THE FALL OF MAN by Rob McLean

A sci if offering somewhat in the style of the 50s and 60s sci if . By that, I mean it is built on the premise that the society is nothing but greed and self-interest, corrupt, with the people of great wealth having gained their wealth through corruption, stealing, and caring nothing for the common people. Their greed is destroying the earth, but they care nothing about this as long as they can continue to fill their pockets.

We are introduced to eight individuals who have become disenchanted with life, and are at some kind of crossroads in their lives. They are each approached by a well dressed, obviously wealthy, man or woman, who say they work for an organization that needs their services for the next two weeks, and will pay that person the equivalent of $50 million dollars. The people are from several different countries and walks of life. they are told their bank account will be credited immediately with several million dollars just for hearing out the person, and a quick check through their phones show that indeed, they now have the money. Without my going into the details of the conversations and money transfers, the eight agree, and leave immediately for California where they will gather and be taken to an undisclosed location. There is a lawyer, a therapist, a writer, a brilliant mathematician, a retired military special ops guy, a priest, a drugged out rock and roll star, and I forget what the other one was.

They are taken to a submersible vehicle, and are told they are going to a station that is 36000 feet deep in the ocean. It is a vast complext, mysterious, but contains a city and and lots of lab area. It even has a 20-some floor subbasement.

They are told they there because a mysterious man claims he has a virus which will destroy the entire population because it is complex on the DNA level, gives the infected person no symptoms, and suddenly, the person will simply drop dead. It has an incubation period of 6 months, so it is impossible to know someone is infected until they actually die. There is no antidote for this.

He says he will not release it if he can be convinced that there is still something worth saving in mankind, and is using these 8 as representatives to talk him out of it.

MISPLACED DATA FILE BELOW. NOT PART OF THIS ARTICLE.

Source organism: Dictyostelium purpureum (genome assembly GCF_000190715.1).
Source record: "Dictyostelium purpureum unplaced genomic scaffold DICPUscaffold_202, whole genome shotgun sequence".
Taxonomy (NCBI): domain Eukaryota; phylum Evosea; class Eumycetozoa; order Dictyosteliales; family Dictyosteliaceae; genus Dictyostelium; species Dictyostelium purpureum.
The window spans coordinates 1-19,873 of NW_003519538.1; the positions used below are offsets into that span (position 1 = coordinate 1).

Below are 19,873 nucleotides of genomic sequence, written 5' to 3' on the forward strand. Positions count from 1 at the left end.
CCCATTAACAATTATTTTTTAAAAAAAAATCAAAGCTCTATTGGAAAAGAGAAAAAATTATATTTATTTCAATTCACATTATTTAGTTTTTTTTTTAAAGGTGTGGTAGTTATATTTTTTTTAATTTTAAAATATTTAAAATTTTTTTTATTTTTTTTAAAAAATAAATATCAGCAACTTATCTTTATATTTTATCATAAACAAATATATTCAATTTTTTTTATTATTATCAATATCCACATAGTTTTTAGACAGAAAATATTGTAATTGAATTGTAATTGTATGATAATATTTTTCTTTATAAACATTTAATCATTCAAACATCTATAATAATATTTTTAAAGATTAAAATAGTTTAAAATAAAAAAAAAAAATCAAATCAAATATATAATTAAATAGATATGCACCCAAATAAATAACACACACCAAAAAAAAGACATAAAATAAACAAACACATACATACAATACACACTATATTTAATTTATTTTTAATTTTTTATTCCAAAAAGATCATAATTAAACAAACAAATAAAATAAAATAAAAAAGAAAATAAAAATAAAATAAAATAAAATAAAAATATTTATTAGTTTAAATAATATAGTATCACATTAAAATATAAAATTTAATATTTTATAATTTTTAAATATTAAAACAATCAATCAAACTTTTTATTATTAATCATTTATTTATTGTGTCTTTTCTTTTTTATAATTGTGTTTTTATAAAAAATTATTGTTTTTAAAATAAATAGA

OK, it is a ridiculous premise, and leads inexorably to that deplorable parade of moralizing, and philosophizing which I truly dislike. I prefer my characters to live their particular belief systems, rather than sermonize about them. So we slog our way through a couple of the interviews with Mr. White, who is being housed in a glass cage, where he has a comfortable chair, a bed desk and chair, etc.

At one point two of the 8 go exploring and discover more subfloors, and eventually the lab people tell them that this is a place where everyone goes when they die. There are two men operating two different virtual reality programs. One is pleasant and the other is basically a virtual reality hell. Where you end up is determined by some big mathematical program which assigns a rating to all your actions during your lifetime.

They are taken on a tour of the two virtual realities, and because hell is so awful, they come away with a different view of things.

Then Mr. White sets up what is simply a version of game theory, pitting the 8 against each other.

It was all very tedious, and if I hadn’t been working on reupholstering an office chair, and listening to the story on the text-to-speech option on my Kindle, I probably would not have finished the book. It has a predictable ending, and two more volumes in the series.

See, this is a good example of why there is chocolate and vanilla. I found it tedious, predictable, and annoyingly moralizing. My sweetie, however, LOVED it. This is why a review can never say a book is bad, or good, etc., but can only say it was good FOR ME, or bad FOR ME. I have read some books that I thought were absolute horrors, and checked out the reviews on Amazon and was amazed to find that people loved them.

So, final analysis:  too heavy handed in the moralizing department, too heavy-handed with the symbolism, and a B+ for the sci fi structure on the bottom of the ocean. and a B+ for the concept of storing brains to produce memories.    This is a trilolgy, and I cannot face slogging through two more of these.

I am not sure in what genre to place this, so I am calling it sci fi/speculative fiction.

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